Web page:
John 2:13-22 contains Jesus’ first “cleansing” of the Temple where he denounces their evil practices concerning worship of God. Jesus’ extreme reaction triggered a memory of scripture that applied to Jesus in this moment, Psalm 69 which says, “Zeal for your house will consume me.” Certainly in this moment Jesus was consumed with zeal for God’s house.
A subtle point in Psalm 69 applied to Jesus is his identifying with his heavenly Father over his earthly family. Listen to what that section of the psalm says,
[Psa 69:6-9 ESV] 6 Let not those who hope in you be put to shame through me, O Lord GOD of hosts; let not those who seek you be brought to dishonor through me, O God of Israel. 7 For it is for your sake that I have borne reproach, that dishonor has covered my face. 8 I have become a stranger to my brothers, an alien to my mother’s sons. 9 For zeal for your house has consumed me, and the reproaches of those who reproach you have fallen on me.
In chapter 2, at the wedding feast we see Jesus perhaps distancing himself from his mother. In this event we see Jesus distancing himself again from his earthly family and identifying with his heavenly Father.
Jesus calls the Temple, “my Father’s house,” which goes unchallenged here but not in chapter 5 (v. 18). Calling God “my father” was a form of blasphemy in the Jews’ eyes. It was making yourself equal to God. The Jews would say, “God is much higher than you than a father to a son.” But for Jesus, he is equal to God and can rightfully call him “my father.” (For us Christians, we are adopted children and his creation; God graciously permits us to call him “our father,” but Jesus’ use of the term held a deeper meaning.)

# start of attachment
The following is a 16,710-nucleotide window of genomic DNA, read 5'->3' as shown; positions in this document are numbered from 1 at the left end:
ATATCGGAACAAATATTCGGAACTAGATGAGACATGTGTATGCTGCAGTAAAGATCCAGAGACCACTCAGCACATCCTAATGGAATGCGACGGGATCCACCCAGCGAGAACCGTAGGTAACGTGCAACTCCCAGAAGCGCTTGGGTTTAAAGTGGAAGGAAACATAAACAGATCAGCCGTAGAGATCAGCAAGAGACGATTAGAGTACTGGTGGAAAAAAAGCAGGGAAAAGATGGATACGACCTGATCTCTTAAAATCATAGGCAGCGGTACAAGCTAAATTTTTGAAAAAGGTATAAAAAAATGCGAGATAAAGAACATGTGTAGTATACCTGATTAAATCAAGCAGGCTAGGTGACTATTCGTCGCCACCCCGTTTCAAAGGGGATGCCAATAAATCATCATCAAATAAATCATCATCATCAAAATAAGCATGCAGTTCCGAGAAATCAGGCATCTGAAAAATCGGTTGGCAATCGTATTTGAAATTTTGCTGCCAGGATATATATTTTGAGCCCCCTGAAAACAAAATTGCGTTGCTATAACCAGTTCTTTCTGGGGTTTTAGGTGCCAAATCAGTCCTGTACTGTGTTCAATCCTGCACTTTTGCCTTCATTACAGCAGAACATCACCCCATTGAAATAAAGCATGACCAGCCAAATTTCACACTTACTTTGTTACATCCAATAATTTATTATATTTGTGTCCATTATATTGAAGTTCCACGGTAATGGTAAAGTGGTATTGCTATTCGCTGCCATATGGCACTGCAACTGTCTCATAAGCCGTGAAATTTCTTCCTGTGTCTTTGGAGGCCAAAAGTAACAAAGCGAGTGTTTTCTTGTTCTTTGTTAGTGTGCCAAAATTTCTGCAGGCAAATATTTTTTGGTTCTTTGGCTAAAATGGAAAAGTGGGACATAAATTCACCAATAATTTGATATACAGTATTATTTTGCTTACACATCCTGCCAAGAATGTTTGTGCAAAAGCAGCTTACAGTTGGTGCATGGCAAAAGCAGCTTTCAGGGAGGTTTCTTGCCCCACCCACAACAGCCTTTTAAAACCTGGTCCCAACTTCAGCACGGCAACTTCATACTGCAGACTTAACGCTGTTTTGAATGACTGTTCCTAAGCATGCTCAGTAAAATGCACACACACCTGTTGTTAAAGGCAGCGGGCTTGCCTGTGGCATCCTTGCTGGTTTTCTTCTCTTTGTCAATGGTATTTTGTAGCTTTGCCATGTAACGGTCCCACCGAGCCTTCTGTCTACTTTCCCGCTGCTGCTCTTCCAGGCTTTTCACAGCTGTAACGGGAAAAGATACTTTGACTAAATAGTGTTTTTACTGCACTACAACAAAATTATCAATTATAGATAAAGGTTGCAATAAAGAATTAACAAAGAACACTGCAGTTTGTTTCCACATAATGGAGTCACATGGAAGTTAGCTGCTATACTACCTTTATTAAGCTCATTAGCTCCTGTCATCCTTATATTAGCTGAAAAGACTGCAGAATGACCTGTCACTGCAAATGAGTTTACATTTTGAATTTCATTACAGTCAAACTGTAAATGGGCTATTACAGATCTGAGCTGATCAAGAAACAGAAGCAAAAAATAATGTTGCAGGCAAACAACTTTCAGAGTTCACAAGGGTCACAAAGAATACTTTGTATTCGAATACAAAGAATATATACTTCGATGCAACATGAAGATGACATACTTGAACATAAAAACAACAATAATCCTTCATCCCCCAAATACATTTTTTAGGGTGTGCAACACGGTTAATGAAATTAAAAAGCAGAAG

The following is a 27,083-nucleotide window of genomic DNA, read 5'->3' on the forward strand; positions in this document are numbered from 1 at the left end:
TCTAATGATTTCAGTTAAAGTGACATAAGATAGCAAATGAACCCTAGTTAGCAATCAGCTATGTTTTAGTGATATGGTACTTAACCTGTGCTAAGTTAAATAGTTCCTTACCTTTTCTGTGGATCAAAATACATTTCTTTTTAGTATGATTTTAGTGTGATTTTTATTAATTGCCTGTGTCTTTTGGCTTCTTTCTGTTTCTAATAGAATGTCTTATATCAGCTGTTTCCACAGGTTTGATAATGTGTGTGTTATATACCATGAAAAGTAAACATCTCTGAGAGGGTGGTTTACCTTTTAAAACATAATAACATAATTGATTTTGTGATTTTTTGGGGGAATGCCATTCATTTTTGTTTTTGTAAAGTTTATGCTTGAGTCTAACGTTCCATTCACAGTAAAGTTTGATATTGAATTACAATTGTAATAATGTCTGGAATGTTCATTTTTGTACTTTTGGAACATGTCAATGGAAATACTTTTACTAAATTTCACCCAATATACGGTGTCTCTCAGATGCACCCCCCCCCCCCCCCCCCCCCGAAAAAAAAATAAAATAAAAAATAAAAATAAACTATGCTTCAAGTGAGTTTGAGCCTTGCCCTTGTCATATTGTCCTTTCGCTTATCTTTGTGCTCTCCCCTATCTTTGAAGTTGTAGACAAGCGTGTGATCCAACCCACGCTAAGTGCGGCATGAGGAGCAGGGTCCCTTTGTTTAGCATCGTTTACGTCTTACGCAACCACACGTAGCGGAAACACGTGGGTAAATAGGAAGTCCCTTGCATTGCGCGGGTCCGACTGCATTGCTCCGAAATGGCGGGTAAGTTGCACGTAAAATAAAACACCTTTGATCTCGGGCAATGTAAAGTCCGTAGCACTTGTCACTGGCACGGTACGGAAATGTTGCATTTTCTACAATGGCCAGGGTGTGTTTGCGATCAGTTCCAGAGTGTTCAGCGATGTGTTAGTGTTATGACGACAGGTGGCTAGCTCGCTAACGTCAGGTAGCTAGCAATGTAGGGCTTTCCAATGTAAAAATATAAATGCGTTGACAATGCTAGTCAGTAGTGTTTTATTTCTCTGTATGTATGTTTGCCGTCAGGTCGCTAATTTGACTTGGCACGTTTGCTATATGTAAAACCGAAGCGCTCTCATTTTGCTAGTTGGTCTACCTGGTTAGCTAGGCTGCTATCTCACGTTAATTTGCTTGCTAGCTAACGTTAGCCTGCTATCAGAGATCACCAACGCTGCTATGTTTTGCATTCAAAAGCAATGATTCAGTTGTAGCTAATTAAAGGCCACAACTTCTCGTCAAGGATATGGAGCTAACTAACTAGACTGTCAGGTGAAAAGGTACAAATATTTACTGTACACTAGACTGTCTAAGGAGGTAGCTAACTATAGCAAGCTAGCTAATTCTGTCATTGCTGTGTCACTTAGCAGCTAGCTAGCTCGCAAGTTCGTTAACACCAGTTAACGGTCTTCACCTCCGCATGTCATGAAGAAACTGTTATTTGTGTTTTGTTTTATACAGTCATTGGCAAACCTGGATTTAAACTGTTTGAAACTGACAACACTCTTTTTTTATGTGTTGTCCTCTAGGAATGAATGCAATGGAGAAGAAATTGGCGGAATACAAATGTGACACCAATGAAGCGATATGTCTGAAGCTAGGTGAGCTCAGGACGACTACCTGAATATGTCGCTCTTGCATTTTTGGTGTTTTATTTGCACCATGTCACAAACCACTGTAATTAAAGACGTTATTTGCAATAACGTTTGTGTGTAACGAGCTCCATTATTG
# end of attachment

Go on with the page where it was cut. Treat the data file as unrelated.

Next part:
Jesus echoes the feelings of this psalm. He is not thinking like a Jewish son of Mary and Joseph here; he is thinking like the Son of God the Father. He is concerned with God’s house, not just his Temple but also his household.
The psalm says, “the reproaches of those who reproach you have fallen on me.” When God is insulted, Jesus is insulted. Jesus feels personally offended when they offend God. Jesus identifies himself with God so much that God’s business is Jesus’ business (Luke 2:49). That is the source of Jesus’ zeal.
Isn’t there a lesson for us in this? Do we identify ourselves with God? Do we think God’s business is our business? Are we focused on the matters of God’s house?
If we identify ourselves with God, view ourselves as God’s children, and view our business as God’s business, then we would be offended to see God’s house abused like it was in John 2. Any offense to God is an offense to his children. As God’s children we should feel a righteous indignation to hear or see someone abuse God’s business or house.
We should echo twelve year old Jesus’ words in Luke 2:49, “Did you not know that I must be in my Father’s house?” Also translated, “Did you not know that I must be about my Father’s business?”